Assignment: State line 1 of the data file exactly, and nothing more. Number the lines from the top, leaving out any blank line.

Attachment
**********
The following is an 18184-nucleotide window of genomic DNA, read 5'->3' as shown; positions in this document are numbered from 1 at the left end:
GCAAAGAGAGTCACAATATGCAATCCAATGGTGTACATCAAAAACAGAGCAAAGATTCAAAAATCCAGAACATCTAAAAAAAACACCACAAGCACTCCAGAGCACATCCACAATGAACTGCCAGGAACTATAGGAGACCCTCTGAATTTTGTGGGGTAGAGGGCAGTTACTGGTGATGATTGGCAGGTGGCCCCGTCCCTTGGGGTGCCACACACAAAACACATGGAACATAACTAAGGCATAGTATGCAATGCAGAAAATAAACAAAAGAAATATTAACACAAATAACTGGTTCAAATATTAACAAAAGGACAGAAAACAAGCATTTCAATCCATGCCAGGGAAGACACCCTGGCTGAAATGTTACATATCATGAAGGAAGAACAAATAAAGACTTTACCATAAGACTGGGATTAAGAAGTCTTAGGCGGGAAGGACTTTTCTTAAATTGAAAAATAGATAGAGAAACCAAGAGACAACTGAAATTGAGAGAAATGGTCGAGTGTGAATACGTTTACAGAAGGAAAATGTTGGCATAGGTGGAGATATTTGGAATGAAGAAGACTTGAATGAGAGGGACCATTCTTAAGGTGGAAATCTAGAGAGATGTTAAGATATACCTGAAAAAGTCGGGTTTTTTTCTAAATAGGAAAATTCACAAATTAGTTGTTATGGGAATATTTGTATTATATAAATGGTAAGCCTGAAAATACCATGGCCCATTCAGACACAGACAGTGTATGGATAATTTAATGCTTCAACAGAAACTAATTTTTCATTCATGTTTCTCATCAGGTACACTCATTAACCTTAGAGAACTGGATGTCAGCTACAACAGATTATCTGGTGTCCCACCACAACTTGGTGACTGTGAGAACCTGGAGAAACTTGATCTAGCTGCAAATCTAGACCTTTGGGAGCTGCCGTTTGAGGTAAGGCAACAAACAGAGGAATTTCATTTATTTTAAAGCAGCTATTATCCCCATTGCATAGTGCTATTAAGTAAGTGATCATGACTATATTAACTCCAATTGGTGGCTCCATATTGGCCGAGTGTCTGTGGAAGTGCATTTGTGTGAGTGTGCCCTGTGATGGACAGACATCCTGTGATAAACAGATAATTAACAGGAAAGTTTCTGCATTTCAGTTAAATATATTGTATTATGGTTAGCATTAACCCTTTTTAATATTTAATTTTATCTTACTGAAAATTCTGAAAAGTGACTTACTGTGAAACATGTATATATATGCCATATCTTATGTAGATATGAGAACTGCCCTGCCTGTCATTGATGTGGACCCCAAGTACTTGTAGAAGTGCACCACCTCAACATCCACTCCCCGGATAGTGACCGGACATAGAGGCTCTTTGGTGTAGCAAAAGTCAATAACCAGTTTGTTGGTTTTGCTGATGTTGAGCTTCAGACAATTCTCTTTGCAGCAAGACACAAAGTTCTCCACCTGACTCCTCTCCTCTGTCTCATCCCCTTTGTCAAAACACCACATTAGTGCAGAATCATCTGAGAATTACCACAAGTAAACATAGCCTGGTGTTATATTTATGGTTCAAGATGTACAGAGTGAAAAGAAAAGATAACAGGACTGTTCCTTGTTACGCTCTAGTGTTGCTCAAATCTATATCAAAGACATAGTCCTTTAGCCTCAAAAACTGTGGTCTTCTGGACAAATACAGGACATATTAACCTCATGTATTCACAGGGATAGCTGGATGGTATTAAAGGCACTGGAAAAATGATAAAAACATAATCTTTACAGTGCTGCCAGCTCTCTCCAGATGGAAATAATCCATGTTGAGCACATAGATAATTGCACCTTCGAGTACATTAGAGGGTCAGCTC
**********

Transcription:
The following is an 18184-nucleotide window of genomic DNA, read 5'->3' as shown; positions in this document are numbered from 1 at the left end: